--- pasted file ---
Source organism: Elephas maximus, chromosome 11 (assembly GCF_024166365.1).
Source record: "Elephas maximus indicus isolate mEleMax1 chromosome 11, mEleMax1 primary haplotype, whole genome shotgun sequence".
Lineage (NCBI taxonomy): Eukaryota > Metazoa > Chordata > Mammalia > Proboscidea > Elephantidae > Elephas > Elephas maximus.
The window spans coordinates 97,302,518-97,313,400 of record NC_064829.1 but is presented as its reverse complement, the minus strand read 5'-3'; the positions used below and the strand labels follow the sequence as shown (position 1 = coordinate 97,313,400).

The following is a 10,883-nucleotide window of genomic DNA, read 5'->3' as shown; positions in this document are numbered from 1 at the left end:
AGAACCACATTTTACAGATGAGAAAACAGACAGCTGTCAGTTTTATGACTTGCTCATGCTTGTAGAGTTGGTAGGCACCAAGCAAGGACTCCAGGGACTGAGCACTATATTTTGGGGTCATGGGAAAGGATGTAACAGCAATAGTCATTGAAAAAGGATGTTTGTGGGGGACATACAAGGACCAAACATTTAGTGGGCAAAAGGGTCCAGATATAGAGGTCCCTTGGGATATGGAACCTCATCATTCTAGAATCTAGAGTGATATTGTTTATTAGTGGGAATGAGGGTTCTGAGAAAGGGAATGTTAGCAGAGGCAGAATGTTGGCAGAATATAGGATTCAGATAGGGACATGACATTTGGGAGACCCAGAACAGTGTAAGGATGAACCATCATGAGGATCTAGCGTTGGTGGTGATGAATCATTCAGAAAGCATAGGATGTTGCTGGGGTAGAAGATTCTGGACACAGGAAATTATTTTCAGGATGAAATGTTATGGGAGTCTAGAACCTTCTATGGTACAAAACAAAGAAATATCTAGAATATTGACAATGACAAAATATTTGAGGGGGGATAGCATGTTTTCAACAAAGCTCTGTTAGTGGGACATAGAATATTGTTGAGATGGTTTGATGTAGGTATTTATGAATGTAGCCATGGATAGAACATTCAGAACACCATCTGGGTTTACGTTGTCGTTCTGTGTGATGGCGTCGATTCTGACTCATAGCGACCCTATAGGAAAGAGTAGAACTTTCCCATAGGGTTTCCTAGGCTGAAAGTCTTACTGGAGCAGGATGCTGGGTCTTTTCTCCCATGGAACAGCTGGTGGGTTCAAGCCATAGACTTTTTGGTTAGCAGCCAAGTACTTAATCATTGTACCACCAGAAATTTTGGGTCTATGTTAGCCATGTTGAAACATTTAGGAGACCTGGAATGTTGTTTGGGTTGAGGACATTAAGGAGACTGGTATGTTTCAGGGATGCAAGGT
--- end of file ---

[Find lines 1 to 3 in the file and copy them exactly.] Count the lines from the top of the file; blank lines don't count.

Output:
Source organism: Elephas maximus, chromosome 11 (assembly GCF_024166365.1).
Source record: "Elephas maximus indicus isolate mEleMax1 chromosome 11, mEleMax1 primary haplotype, whole genome shotgun sequence".
Lineage (NCBI taxonomy): Eukaryota > Metazoa > Chordata > Mammalia > Proboscidea > Elephantidae > Elephas > Elephas maximus.